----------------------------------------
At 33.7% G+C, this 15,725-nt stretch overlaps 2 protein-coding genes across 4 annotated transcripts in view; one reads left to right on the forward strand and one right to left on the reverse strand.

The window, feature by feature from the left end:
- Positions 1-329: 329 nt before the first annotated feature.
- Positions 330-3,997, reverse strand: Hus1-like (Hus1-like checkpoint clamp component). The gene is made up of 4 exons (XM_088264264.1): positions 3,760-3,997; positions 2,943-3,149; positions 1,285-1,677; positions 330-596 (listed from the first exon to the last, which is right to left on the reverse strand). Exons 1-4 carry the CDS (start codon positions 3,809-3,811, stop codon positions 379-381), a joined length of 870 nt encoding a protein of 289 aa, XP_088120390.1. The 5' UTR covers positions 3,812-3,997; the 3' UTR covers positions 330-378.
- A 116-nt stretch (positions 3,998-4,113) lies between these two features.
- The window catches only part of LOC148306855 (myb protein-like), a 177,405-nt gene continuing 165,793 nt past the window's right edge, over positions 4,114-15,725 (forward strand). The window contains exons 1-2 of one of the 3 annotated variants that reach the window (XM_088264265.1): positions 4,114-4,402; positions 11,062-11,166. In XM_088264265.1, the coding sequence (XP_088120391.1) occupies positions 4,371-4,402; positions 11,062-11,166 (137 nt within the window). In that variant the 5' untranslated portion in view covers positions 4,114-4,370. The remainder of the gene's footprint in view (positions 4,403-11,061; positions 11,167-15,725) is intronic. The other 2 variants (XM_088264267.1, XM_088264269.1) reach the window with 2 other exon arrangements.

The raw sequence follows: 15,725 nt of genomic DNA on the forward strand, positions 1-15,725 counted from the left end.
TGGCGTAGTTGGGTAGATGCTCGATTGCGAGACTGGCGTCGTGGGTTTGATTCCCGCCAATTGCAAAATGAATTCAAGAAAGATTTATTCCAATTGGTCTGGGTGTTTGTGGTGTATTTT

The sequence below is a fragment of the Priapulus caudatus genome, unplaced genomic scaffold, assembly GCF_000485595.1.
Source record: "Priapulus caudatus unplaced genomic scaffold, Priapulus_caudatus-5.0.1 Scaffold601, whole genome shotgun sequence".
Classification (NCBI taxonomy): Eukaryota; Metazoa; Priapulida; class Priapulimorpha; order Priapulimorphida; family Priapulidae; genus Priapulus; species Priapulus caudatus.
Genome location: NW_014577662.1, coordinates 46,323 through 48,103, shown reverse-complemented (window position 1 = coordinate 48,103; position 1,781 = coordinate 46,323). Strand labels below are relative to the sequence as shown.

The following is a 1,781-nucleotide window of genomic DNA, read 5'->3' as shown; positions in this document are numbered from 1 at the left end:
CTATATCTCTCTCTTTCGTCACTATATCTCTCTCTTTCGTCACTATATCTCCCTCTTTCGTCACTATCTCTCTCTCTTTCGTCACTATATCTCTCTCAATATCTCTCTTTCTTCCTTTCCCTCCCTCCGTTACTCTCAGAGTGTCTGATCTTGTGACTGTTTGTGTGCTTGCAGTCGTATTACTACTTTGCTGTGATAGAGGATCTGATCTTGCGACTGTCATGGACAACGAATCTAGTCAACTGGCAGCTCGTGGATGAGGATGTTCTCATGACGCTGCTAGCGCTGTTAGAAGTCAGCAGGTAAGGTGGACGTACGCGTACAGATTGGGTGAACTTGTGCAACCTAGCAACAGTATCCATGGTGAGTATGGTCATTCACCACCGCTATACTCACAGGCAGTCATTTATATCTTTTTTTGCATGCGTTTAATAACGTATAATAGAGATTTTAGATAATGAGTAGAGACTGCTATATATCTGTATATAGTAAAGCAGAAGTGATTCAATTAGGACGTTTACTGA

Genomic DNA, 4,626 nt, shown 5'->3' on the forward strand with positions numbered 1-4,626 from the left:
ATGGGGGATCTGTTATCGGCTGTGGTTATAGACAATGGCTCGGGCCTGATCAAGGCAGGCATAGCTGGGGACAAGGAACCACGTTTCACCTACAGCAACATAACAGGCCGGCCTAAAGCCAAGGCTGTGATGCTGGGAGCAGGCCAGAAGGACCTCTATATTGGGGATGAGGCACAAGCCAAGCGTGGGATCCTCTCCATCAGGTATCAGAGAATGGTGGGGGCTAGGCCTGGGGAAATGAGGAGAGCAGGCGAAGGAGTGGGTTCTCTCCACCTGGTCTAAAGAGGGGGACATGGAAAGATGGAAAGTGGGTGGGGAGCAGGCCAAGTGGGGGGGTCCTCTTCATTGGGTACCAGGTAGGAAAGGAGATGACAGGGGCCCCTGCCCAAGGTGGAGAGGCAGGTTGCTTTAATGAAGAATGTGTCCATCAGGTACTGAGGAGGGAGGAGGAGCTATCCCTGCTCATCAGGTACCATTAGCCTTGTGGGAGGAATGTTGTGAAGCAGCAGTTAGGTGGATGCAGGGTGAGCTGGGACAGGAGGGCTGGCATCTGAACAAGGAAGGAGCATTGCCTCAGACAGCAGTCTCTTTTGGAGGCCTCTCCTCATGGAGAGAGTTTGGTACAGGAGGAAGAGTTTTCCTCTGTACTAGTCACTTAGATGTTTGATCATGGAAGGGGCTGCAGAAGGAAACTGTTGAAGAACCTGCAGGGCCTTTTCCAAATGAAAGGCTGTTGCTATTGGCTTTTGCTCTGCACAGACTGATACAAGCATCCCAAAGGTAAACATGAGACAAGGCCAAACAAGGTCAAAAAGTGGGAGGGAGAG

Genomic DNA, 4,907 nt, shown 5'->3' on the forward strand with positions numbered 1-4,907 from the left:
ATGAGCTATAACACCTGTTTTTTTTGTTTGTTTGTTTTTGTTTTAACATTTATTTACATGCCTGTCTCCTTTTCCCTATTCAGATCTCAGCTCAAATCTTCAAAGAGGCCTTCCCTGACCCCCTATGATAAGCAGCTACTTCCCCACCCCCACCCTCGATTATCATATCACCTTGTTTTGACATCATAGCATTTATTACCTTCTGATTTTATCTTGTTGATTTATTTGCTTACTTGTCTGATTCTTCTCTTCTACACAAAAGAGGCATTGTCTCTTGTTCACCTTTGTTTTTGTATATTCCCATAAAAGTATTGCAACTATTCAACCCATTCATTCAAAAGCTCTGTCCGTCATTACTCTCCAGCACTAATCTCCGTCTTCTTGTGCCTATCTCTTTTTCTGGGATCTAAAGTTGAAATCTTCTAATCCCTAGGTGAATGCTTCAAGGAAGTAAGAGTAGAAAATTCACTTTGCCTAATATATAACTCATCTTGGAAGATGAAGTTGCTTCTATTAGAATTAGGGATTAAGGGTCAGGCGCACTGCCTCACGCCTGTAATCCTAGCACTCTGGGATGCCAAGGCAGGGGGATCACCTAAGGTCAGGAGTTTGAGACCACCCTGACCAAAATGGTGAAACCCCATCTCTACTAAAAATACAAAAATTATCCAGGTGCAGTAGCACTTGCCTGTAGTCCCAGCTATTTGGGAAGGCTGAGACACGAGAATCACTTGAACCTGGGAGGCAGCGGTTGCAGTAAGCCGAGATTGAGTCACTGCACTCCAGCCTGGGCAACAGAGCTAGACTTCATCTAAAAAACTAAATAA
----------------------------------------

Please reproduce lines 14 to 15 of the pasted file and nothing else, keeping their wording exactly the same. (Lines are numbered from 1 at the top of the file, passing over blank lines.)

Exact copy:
CTATATCTCTCTCTTTCGTCACTATATCTCTCTCTTTCGTCACTATATCTCCCTCTTTCGTCACTATCTCTCTCTCTTTCGTCACTATATCTCTCTCAATATCTCTCTTTCTTCCTTTCCCTCCCTCCGTTACTCTCAGAGTGTCTGATCTTGTGACTGTTTGTGTGCTTGCAGTCGTATTACTACTTTGCTGTGATAGAGGATCTGATCTTGCGACTGTCATGGACAACGAATCTAGTCAACTGGCAGCTCGTGGATGAGGATGTTCTCATGACGCTGCTAGCGCTGTTAGAAGTCAGCAGGTAAGGTGGACGTACGCGTACAGATTGGGTGAACTTGTGCAACCTAGCAACAGTATCCATGGTGAGTATGGTCATTCACCACCGCTATACTCACAGGCAGTCATTTATATCTTTTTTTGCATGCGTTTAATAACGTATAATAGAGATTTTAGATAATGAGTAGAGACTGCTATATATCTGTATATAGTAAAGCAGAAGTGATTCAATTAGGACGTTTACTGA

Genomic DNA, 4,626 nt, shown 5'->3' on the forward strand with positions numbered 1-4,626 from the left: